Rep. Jackie Speier (D-California) said Thursday she wants the Department of Homeland Security to cease its social-media and news-monitoring operation.
Speaking at a Homeland Security subcommittee hearing, the California lawmaker said she was “outraged” that the agency has hired a contractor to review a variety of social networking sites, including Facebook and Twitter, and that General Dynamics is being tasked with reviewing news sources, blogs and their bylines for all types of articles, including those containing anti-American sentiment and reaction to policy proposals.
“This should not be a political operation,” she said.
Speier said she found it particularly egregious that the department was analyzing the authors behind the online words.
“I find that outrageous,” she said during the 90-minute hearing of the Subcommittee on Counterterrorism and Intelligence. She said the agency should amend its $11 million contract with General Dynamics “to prevent that type of information from being collected.”
The monitoring largely came to light in January after the Electronic Privacy Information Center sued the DHS to obtain information about the little-known program. Some of the sites on its watchlist included Wikileaks, Drudge Report and, among others, Wired’s Threat Level and Danger Room blogs.
Mary Ellen Callahan, the DHS chief privacy officer, said, “We are just focusing on the event, the situation that is going on, and not worrying about the individual.”
But Callahan also said that the agency, indeed, does analyze who the author is of a particular work to determine if the report is “relevant and adds credibility to the report itself.”
Speier countered, saying: “I’m suggesting to you that it is irrelevant and you don’t need it and you should suspend that part of the contract.”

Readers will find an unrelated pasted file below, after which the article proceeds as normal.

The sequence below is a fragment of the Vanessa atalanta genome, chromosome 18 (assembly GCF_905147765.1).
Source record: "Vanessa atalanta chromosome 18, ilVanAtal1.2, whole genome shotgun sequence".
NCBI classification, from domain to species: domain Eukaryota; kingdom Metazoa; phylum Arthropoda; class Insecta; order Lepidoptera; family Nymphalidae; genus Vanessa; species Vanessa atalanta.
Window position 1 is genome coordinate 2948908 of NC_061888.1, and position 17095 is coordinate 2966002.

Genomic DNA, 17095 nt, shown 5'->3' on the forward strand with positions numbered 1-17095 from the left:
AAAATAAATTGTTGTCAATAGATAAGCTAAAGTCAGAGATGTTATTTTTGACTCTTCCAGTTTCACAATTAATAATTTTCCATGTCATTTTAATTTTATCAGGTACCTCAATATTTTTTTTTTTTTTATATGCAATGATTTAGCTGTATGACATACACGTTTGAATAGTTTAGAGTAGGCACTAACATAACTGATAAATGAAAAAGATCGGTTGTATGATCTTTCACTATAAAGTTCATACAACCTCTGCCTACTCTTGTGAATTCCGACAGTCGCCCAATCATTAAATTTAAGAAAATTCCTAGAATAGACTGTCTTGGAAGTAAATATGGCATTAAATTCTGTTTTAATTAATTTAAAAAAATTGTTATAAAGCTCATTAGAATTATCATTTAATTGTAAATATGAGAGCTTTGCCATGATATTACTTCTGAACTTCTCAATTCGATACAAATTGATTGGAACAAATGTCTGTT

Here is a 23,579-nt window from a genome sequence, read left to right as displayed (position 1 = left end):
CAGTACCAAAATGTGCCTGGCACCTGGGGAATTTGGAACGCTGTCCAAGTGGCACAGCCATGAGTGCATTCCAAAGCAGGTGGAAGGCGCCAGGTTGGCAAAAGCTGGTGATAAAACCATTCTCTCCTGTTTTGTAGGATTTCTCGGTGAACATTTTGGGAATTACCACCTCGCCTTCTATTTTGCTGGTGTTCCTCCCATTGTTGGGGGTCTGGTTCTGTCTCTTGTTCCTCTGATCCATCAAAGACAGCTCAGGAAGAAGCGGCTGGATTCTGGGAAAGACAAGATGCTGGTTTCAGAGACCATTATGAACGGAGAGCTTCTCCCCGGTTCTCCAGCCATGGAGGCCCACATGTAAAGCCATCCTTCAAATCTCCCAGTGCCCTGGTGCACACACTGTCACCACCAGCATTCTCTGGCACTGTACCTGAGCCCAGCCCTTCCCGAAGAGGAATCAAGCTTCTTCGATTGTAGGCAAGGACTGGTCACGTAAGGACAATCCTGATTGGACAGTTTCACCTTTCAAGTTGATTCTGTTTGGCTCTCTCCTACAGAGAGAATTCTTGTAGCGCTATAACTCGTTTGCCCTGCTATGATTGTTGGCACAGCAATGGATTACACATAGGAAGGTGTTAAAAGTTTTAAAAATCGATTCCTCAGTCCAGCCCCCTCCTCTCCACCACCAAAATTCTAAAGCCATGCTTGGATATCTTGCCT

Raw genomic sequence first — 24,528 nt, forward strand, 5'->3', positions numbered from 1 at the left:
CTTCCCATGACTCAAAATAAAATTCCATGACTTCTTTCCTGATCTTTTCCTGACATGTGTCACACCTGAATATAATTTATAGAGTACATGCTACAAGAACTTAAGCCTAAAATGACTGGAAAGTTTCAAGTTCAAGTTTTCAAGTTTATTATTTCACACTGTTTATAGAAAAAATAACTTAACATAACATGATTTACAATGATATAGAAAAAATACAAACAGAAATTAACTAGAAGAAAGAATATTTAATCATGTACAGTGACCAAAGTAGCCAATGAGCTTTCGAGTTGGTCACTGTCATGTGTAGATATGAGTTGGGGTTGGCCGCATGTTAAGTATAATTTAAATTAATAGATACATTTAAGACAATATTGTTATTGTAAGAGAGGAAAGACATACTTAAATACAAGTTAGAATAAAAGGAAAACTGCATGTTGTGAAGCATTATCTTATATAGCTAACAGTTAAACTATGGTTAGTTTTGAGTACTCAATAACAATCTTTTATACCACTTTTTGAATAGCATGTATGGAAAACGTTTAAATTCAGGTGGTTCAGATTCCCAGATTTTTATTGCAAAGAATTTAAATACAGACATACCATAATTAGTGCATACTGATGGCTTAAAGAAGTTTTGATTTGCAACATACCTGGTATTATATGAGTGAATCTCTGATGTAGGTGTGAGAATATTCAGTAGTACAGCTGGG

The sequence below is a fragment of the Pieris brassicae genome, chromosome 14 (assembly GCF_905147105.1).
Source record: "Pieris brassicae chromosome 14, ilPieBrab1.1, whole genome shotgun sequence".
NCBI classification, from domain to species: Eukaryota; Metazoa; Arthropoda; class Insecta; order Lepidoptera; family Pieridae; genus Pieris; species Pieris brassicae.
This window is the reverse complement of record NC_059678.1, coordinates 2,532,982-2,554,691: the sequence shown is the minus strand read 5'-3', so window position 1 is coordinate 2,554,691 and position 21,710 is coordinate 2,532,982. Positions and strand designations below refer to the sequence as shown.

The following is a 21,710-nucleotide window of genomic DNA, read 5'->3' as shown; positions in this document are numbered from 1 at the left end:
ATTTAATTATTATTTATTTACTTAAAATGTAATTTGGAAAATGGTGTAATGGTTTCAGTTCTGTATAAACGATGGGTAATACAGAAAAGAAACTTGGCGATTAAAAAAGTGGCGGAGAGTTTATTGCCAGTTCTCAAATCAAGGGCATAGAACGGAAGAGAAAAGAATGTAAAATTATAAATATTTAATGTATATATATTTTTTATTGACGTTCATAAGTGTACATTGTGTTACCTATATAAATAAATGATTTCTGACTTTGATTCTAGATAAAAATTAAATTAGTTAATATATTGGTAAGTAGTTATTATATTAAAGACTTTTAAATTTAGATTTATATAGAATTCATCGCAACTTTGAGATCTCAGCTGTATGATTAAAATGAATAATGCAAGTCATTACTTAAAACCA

Callahan said, “We don’t collect information on individuals. We don’t monitor them in regards to First Amendment activity.”
Ginger McCall, an EPIC attorney, said in a telephone interview that the privacy group wants DHS to abandon the program (.pdf), which dates to at least 2006.
“We have asked for the program to be suspended,” she said. She added that EPIC wants DHS to “suspend the collection of public reaction and reports to policy proposals that reflect adversely on DHS or the government.”
Speier, during the hearing, said: “I for one wholeheartedly agree with their recommendations.”
Rep. Patrick Meehan (R-Pennsylvania), the subcommittee’s chairman, suggested the program had a “chilling effect” leading to a “forfeit” of “an expectation right of privacy.” Neither he nor anybody else in the 12-member committee went as far as Speier to suggest that the DHS abandon the “Social Networking/Media Capability” program.
According to the records EPIC obtained, the program involves the monitoring of “publicly available online forums, blogs, public websites and message boards.”
The documents showed that, in 2009, the DHS monitored residents’ reaction to an Obama administration proposal, now scuttled, to transfer detainees from Guantanamo Bay, Cuba, to a prison in Standish, Michigan.
Richard Chavez, the DHS director of office operations, was asked by the subcommittee why the government even needed to contract with General Dynamics to monitor the internet, and instead perform that mission with government staff.
Chavez said the contractor employed “skilled technicians in surfing the web.”